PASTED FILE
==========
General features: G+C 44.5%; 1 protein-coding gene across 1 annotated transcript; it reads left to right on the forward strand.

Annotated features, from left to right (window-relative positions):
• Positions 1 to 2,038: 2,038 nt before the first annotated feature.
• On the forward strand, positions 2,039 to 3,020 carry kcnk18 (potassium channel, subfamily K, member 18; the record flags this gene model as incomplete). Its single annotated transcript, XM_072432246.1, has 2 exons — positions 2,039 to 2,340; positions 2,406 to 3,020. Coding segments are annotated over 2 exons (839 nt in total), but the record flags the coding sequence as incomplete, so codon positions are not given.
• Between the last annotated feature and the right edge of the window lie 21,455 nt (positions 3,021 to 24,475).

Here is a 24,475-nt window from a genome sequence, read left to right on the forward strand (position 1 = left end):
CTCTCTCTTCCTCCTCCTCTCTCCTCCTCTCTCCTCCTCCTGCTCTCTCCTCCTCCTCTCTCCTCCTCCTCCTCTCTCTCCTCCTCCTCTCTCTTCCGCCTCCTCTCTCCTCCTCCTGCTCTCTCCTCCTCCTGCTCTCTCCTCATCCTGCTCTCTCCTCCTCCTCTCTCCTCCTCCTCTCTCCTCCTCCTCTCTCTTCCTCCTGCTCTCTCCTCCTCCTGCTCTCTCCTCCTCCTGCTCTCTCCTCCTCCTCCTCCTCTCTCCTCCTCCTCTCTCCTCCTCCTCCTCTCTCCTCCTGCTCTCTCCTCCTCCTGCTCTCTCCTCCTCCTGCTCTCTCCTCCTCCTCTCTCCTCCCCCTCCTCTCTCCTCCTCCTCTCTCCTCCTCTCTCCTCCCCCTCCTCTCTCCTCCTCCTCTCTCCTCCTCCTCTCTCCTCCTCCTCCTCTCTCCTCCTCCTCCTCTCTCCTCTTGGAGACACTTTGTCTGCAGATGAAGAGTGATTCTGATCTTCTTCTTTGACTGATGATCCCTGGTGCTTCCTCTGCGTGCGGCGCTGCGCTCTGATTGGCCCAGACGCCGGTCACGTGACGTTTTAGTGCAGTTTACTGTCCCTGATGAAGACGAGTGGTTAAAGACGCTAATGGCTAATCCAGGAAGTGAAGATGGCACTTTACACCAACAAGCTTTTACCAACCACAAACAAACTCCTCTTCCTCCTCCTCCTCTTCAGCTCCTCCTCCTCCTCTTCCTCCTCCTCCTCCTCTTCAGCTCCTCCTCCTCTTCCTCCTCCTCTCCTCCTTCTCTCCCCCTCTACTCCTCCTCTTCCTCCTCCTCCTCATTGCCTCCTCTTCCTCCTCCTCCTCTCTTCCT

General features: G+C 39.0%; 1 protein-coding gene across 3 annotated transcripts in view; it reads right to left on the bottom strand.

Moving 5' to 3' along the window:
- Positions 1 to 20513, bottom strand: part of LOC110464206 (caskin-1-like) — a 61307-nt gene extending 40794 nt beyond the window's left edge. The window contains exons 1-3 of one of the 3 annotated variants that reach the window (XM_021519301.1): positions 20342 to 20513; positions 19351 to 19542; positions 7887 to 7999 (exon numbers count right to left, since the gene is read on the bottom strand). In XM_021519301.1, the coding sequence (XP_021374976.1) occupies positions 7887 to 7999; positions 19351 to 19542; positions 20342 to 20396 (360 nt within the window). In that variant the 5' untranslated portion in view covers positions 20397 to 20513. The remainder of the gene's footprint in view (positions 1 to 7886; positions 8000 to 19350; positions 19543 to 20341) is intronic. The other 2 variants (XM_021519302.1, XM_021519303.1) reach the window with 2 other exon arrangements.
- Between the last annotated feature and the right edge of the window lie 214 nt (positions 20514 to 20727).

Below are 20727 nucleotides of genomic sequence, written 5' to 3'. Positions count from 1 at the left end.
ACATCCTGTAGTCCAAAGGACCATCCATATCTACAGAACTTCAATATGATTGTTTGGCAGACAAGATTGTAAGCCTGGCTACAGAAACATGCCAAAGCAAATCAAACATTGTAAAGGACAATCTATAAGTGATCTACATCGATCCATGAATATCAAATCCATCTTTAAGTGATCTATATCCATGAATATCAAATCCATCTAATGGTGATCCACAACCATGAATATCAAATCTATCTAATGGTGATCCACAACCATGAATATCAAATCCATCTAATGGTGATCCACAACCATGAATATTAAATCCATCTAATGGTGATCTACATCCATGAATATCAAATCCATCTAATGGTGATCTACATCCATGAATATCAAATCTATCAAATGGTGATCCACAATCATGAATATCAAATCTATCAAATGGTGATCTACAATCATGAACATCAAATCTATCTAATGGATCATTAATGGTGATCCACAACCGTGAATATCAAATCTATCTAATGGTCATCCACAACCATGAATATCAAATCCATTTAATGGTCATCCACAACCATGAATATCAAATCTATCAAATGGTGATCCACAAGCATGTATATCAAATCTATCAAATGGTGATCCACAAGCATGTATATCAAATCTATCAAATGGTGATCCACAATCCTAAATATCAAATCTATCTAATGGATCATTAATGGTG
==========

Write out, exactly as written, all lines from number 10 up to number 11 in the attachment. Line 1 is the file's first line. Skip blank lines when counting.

- Positions 1 to 20513, bottom strand: part of LOC110464206 (caskin-1-like) — a 61307-nt gene extending 40794 nt beyond the window's left edge. The window contains exons 1-3 of one of the 3 annotated variants that reach the window (XM_021519301.1): positions 20342 to 20513; positions 19351 to 19542; positions 7887 to 7999 (exon numbers count right to left, since the gene is read on the bottom strand). In XM_021519301.1, the coding sequence (XP_021374976.1) occupies positions 7887 to 7999; positions 19351 to 19542; positions 20342 to 20396 (360 nt within the window). In that variant the 5' untranslated portion in view covers positions 20397 to 20513. The remainder of the gene's footprint in view (positions 1 to 7886; positions 8000 to 19350; positions 19543 to 20341) is intronic. The other 2 variants (XM_021519302.1, XM_021519303.1) reach the window with 2 other exon arrangements.
- Between the last annotated feature and the right edge of the window lie 214 nt (positions 20514 to 20727).